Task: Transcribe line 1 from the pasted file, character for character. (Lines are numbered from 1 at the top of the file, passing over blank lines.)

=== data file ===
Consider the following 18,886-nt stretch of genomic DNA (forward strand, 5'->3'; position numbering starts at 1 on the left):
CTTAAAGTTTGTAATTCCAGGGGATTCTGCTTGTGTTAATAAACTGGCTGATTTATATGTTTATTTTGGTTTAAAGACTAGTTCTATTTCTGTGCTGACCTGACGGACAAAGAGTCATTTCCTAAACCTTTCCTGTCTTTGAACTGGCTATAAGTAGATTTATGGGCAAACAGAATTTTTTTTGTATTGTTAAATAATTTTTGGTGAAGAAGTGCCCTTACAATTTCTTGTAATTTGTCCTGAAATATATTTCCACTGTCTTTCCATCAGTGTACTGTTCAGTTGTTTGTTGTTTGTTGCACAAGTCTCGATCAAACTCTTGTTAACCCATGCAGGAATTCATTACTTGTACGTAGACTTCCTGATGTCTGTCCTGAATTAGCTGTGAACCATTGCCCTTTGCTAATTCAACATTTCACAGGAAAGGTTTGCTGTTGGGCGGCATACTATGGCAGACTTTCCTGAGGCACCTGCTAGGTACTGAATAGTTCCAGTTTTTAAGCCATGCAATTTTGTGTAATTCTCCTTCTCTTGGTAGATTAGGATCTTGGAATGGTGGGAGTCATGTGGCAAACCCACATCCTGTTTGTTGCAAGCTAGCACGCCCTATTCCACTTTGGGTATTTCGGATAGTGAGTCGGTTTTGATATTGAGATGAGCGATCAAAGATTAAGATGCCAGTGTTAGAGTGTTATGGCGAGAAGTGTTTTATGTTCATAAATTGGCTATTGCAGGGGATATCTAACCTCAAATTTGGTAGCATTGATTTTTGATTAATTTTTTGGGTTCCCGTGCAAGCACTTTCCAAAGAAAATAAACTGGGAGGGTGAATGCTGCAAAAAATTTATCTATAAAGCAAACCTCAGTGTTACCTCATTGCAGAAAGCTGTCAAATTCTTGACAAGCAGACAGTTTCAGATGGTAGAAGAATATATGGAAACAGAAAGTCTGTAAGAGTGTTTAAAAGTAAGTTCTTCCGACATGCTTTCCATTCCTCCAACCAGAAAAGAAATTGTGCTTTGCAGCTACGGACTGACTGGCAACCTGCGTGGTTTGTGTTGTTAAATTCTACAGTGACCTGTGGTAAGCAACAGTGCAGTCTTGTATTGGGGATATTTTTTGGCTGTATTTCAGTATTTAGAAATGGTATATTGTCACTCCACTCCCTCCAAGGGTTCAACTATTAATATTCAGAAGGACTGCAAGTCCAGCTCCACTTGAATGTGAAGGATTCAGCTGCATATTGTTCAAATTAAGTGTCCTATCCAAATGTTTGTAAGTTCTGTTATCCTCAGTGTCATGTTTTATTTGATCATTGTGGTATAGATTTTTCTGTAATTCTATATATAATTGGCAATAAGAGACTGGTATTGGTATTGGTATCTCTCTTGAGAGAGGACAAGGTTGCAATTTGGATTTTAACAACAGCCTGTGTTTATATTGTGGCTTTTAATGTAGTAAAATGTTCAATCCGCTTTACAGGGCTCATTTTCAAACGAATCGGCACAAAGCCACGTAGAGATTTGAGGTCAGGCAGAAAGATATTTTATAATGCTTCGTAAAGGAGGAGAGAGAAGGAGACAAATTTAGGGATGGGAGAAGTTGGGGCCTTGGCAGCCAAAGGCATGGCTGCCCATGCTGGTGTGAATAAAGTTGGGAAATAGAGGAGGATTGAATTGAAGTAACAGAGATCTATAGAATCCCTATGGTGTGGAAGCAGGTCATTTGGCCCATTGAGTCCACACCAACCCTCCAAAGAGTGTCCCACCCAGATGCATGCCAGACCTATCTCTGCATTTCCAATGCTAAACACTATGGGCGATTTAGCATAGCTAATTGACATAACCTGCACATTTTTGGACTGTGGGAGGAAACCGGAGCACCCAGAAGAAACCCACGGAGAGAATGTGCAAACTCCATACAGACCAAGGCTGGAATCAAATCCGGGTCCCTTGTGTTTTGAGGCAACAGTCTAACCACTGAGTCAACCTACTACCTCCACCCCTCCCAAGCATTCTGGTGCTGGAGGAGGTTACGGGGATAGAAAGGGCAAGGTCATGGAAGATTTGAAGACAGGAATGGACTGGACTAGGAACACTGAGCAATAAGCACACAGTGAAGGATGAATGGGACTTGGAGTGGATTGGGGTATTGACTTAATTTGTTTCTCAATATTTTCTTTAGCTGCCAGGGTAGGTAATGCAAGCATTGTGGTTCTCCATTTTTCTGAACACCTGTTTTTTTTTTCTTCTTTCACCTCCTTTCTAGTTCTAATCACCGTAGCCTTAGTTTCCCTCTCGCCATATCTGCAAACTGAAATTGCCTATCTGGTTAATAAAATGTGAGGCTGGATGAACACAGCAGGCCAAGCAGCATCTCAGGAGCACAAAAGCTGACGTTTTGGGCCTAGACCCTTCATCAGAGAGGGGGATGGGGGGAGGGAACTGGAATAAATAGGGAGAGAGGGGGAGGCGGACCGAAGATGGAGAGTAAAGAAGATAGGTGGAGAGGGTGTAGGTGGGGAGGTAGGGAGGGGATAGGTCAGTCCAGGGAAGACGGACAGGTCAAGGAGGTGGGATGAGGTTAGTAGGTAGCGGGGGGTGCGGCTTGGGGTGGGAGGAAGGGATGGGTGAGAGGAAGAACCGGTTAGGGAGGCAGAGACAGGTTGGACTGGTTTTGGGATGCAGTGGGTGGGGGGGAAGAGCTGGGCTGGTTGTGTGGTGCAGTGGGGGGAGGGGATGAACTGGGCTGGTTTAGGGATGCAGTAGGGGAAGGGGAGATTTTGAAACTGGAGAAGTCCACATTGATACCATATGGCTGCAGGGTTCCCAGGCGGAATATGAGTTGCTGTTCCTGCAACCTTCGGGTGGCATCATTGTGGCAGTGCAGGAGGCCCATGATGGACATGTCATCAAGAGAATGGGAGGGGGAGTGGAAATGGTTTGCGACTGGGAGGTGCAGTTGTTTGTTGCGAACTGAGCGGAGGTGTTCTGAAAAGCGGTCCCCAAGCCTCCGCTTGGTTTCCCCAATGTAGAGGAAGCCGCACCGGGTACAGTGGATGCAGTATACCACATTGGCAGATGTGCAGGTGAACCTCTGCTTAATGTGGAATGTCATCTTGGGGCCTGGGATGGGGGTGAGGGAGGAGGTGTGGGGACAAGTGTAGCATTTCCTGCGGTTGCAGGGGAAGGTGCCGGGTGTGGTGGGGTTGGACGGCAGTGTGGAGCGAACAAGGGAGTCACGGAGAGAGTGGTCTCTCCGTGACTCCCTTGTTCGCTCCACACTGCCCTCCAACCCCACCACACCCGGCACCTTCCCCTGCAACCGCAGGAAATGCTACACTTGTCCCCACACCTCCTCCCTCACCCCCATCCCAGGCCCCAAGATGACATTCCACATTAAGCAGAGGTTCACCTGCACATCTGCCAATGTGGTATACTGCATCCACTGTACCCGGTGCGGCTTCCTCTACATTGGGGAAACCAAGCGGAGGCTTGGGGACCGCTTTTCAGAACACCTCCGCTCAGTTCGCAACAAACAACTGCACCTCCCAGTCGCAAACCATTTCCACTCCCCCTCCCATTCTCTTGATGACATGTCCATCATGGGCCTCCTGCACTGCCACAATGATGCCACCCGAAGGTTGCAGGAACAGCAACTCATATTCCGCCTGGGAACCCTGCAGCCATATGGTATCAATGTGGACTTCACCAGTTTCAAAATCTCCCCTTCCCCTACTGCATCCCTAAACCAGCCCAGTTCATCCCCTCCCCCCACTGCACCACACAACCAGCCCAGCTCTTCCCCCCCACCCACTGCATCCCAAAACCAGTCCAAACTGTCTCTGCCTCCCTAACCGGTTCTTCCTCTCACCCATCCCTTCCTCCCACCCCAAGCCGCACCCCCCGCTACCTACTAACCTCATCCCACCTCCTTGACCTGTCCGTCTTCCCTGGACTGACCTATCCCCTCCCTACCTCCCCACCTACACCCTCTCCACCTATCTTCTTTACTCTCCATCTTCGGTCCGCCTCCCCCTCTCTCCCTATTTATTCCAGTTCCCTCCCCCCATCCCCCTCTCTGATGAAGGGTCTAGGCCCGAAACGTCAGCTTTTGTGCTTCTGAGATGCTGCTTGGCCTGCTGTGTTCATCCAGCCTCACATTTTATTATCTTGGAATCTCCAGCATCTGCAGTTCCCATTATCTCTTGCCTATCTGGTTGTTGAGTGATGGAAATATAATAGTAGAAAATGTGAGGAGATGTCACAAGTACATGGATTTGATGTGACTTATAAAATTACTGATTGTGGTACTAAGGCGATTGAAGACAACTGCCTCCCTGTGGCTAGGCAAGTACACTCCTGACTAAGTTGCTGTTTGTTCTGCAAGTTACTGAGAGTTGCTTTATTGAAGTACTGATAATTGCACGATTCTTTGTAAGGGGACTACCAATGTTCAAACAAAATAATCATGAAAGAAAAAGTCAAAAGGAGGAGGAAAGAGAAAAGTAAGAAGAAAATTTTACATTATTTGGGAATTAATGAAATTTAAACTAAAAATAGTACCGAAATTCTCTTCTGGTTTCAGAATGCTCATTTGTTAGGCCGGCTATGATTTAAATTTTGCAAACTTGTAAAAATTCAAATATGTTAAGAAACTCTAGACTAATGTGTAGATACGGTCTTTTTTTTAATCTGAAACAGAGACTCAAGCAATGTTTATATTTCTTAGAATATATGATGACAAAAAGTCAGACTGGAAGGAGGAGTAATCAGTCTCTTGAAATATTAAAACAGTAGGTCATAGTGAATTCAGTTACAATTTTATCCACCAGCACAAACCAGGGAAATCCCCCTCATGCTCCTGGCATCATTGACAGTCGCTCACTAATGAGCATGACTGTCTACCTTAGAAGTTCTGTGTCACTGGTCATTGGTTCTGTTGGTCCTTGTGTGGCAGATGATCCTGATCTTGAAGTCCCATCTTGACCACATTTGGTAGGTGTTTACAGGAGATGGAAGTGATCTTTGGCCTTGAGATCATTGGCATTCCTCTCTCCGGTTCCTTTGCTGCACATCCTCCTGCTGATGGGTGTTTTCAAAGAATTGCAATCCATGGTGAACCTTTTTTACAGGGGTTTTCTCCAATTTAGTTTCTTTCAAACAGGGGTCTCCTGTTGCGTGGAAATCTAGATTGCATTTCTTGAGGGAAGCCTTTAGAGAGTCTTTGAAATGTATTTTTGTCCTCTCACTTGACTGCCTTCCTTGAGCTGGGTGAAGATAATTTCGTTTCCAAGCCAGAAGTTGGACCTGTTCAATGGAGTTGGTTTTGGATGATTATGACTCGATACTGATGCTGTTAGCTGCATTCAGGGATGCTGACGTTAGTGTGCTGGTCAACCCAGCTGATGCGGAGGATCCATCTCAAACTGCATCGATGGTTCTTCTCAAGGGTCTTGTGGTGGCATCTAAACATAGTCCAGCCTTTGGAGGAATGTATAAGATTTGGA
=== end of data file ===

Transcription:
Consider the following 18,886-nt stretch of genomic DNA (forward strand, 5'->3'; position numbering starts at 1 on the left):